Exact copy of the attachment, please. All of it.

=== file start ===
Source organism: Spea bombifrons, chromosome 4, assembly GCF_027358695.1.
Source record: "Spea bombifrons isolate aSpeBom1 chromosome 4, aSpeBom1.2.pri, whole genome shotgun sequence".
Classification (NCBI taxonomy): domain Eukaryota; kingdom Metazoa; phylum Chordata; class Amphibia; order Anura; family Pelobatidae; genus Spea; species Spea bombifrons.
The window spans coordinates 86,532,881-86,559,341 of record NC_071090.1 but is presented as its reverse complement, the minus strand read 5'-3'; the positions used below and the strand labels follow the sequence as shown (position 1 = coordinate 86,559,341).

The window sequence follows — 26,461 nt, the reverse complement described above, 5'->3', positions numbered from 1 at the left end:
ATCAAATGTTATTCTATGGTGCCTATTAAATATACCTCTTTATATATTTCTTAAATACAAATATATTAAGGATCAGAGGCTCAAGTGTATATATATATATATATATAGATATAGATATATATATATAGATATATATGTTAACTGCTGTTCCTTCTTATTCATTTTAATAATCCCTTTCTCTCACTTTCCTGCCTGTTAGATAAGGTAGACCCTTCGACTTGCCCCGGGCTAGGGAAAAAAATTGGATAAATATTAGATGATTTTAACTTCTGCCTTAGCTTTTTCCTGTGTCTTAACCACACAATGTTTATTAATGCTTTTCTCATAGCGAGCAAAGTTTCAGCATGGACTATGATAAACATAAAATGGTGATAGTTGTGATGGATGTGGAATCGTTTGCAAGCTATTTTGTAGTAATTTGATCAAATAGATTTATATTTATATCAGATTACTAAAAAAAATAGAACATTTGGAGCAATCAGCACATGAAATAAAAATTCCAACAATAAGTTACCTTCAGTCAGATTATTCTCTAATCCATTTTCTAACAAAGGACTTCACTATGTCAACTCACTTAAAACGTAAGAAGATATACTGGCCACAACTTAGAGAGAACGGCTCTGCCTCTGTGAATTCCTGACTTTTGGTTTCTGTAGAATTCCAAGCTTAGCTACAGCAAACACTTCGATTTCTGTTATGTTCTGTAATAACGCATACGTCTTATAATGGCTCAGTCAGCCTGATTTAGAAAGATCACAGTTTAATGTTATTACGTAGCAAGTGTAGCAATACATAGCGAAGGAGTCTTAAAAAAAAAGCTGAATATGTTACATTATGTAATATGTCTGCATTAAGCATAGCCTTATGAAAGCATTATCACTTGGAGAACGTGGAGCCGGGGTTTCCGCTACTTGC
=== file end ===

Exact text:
Source organism: Spea bombifrons, chromosome 4, assembly GCF_027358695.1.
Source record: "Spea bombifrons isolate aSpeBom1 chromosome 4, aSpeBom1.2.pri, whole genome shotgun sequence".
Classification (NCBI taxonomy): domain Eukaryota; kingdom Metazoa; phylum Chordata; class Amphibia; order Anura; family Pelobatidae; genus Spea; species Spea bombifrons.
The window spans coordinates 86,532,881-86,559,341 of record NC_071090.1 but is presented as its reverse complement, the minus strand read 5'-3'; the positions used below and the strand labels follow the sequence as shown (position 1 = coordinate 86,559,341).

The window sequence follows — 26,461 nt, the reverse complement described above, 5'->3', positions numbered from 1 at the left end:
ATCAAATGTTATTCTATGGTGCCTATTAAATATACCTCTTTATATATTTCTTAAATACAAATATATTAAGGATCAGAGGCTCAAGTGTATATATATATATATATATAGATATAGATATATATATATAGATATATATGTTAACTGCTGTTCCTTCTTATTCATTTTAATAATCCCTTTCTCTCACTTTCCTGCCTGTTAGATAAGGTAGACCCTTCGACTTGCCCCGGGCTAGGGAAAAAAATTGGATAAATATTAGATGATTTTAACTTCTGCCTTAGCTTTTTCCTGTGTCTTAACCACACAATGTTTATTAATGCTTTTCTCATAGCGAGCAAAGTTTCAGCATGGACTATGATAAACATAAAATGGTGATAGTTGTGATGGATGTGGAATCGTTTGCAAGCTATTTTGTAGTAATTTGATCAAATAGATTTATATTTATATCAGATTACTAAAAAAAATAGAACATTTGGAGCAATCAGCACATGAAATAAAAATTCCAACAATAAGTTACCTTCAGTCAGATTATTCTCTAATCCATTTTCTAACAAAGGACTTCACTATGTCAACTCACTTAAAACGTAAGAAGATATACTGGCCACAACTTAGAGAGAACGGCTCTGCCTCTGTGAATTCCTGACTTTTGGTTTCTGTAGAATTCCAAGCTTAGCTACAGCAAACACTTCGATTTCTGTTATGTTCTGTAATAACGCATACGTCTTATAATGGCTCAGTCAGCCTGATTTAGAAAGATCACAGTTTAATGTTATTACGTAGCAAGTGTAGCAATACATAGCGAAGGAGTCTTAAAAAAAAAGCTGAATATGTTACATTATGTAATATGTCTGCATTAAGCATAGCCTTATGAAAGCATTATCACTTGGAGAACGTGGAGCCGGGGTTTCCGCTACTTGC